MQI Annual Report 2016
The Merchants Quay Ireland Annual Review for 2016 was launched by Senator Aodhán Ó Ríordáin and highlighted the continued growth of homelessness and its impact on the drug crisis in Ireland.
Speaking at the launch, Tony Geoghegan, CEO of Merchants Quay Ireland said:
“The impact of the current unprecedented level of homelessness is most acutely felt at street level, where active drug users are being left behind as the government scramble to address the urgent needs of families. While we respect the need to prioritise families, and in particular children, we must not lose sight of the urgent needs of thousands of vulnerable single men and women, and in particular those with more complex needs, who are being pushed further down the housing queue.
The harsh reality of living on the street as an active drug user is that the possibility of engaging in treatment successfully, when you don’t know where you’re going to be sleeping day to day, is extremely remote. Against all odds, some people do successfully engage in and complete treatment. However, their efforts are hugely undermined in the current housing crisis, where access to stable accommodation is almost impossible.”
- The unprecedented levels of homelessness were clear to see in MQI, where 6,539 people used our homeless services in 2016. Almost 10,000 people nationwide with needs spanning addiction, mental health and homelessness came to MQI for help last year.
- MQI provided 117,398 meals for Ireland’s homeless and hungry over the course of 2016, an increase of almost 19% compared with 2015.
- Emergency shelter was provided in our Night Café for 2,022 people who would otherwise have slept on the streets. Running from 11pm to 7:30am every night, the Night Café opened in January 2015 as a temporary, emergency service and continues to cater for up to 70 people every night of the week.
- The physical and psychological impact of being homeless is most clearly seen in the rising demand for our primary healthcare services. MQI provided 7,649 healthcare interventions in 2016, an increase of 73% compared with 2015.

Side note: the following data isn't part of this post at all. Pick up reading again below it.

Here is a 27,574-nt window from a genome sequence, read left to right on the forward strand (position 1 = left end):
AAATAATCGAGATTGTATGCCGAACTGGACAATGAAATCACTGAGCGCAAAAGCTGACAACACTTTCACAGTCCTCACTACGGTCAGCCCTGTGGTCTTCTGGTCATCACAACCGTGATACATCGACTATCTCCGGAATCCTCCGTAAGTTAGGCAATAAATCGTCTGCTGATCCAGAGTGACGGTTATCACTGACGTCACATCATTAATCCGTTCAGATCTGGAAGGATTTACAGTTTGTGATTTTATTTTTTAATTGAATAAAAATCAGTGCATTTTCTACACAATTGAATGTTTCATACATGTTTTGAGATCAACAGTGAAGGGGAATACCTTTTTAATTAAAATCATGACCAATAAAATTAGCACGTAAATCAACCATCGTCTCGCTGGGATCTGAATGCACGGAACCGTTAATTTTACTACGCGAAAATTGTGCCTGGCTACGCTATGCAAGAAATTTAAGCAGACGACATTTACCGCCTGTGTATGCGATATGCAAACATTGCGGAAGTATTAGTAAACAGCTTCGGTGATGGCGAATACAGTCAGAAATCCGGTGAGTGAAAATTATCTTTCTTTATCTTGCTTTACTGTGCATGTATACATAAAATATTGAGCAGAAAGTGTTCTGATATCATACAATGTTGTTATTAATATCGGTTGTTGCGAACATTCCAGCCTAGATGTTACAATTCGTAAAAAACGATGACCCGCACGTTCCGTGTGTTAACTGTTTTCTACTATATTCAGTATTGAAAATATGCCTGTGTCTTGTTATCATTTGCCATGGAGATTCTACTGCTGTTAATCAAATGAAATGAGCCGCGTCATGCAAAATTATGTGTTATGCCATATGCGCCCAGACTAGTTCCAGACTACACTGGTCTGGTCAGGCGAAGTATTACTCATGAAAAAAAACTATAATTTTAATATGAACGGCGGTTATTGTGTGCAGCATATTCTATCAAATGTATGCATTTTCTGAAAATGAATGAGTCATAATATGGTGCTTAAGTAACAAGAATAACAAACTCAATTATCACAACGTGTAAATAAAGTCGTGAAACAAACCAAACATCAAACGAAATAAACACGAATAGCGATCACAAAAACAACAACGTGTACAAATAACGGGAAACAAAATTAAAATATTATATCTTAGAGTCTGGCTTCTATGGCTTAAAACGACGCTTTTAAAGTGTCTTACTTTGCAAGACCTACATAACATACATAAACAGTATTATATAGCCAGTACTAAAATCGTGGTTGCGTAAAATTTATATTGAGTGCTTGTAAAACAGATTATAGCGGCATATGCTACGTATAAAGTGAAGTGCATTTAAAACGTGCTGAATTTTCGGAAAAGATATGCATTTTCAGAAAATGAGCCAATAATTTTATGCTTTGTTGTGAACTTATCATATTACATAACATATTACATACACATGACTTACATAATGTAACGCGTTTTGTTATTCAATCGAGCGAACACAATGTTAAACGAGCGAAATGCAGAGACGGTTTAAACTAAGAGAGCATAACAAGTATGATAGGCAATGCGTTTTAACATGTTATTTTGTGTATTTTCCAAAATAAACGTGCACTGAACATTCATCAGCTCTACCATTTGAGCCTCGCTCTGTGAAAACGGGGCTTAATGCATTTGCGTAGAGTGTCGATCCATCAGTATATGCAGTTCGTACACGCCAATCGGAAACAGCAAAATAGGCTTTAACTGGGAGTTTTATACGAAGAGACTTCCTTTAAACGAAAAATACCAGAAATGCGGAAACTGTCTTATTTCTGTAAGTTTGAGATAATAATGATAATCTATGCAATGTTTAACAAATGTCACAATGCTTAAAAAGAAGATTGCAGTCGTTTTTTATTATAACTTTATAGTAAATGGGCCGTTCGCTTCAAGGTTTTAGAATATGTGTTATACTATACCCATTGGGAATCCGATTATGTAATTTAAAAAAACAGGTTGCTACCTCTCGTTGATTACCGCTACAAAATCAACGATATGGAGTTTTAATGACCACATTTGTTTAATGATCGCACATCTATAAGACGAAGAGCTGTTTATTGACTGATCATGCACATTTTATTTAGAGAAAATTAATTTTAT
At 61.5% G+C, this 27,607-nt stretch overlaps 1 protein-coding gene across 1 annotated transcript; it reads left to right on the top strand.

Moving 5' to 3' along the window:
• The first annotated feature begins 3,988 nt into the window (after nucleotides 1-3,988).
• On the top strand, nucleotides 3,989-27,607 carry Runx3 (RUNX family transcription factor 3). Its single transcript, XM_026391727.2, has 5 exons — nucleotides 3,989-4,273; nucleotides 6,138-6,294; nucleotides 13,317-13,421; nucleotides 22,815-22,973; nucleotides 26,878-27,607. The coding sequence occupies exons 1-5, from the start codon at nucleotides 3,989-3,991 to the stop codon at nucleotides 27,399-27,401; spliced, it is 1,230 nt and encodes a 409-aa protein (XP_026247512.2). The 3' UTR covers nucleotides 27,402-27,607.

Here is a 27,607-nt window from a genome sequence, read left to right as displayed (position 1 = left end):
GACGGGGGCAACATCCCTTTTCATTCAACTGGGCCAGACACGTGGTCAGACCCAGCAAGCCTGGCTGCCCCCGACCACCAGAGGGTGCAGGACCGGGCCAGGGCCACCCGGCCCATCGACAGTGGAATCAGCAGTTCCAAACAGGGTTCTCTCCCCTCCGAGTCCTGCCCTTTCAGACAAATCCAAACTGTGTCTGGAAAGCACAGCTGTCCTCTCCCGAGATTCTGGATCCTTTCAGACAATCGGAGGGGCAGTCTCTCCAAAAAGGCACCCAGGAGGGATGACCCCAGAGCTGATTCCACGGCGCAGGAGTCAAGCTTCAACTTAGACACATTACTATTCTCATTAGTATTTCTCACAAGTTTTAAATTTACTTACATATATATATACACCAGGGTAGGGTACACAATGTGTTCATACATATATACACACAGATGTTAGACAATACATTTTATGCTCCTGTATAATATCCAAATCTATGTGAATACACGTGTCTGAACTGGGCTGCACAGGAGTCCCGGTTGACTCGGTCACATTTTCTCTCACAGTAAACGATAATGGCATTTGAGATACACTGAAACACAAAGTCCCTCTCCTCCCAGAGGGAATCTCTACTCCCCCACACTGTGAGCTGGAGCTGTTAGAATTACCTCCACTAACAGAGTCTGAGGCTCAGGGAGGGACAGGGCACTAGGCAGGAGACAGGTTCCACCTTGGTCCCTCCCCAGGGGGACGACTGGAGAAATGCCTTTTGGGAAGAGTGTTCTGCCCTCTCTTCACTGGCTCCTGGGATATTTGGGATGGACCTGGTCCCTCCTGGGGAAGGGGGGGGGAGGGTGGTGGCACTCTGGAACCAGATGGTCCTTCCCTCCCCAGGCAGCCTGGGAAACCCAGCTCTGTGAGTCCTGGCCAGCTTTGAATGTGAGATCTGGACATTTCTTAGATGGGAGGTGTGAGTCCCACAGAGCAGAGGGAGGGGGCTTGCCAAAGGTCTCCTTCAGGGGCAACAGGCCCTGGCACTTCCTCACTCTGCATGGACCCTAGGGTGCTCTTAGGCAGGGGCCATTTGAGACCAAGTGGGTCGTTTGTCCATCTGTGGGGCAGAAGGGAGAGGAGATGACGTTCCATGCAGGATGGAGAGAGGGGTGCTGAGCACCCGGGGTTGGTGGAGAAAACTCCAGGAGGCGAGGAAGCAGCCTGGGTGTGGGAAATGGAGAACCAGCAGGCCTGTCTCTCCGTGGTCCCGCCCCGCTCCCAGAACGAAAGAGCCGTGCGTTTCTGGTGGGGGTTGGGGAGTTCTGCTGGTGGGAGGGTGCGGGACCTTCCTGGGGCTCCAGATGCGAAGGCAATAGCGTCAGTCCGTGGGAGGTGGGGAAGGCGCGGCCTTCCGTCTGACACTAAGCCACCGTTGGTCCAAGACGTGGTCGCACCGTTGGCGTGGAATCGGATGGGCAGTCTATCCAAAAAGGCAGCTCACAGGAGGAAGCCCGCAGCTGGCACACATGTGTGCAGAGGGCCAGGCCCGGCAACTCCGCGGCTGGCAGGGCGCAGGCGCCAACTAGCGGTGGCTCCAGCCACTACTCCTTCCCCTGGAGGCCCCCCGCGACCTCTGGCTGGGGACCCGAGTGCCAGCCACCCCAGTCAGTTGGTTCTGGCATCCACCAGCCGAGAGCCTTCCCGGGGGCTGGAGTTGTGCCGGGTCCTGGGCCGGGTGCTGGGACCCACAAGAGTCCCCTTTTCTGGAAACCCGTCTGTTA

- Last year 2,519 individuals used MQI’s needle exchange service. 421 of these individuals were first-time presenters to the service. In total, there were 25,603 needle exchange visits in 2016.
- Providing pathways out of drug addiction is a key aspect of MQI’s work, and residential detoxification and drug-free rehabilitation programmes were in strong demand. There were 186 admissions across these services in 2016. Of the 114 people who completed rehabilitation programmes 47% were homeless.
In concluding remarks, Tony Geoghegan said:
“If the government is serious about addressing the homeless crisis, then it must increase investment in the vital services needed to move people out of rough sleeping and emergency accommodation and into recovery programmes and on to stable accommodation. At the end of the day, society isn’t just about money, it’s about people and people’s lives and ultimately addressing the drugs and homeless crisis is about saving lives. Most of all, investing in these areas is about reducing the misery associated with homelessness and drugs for the individual, for their families, their communities and for society as a whole.”
For more information, please contact:
Carol Casey – Head of Fundraising and Communications
T: 01 524 0139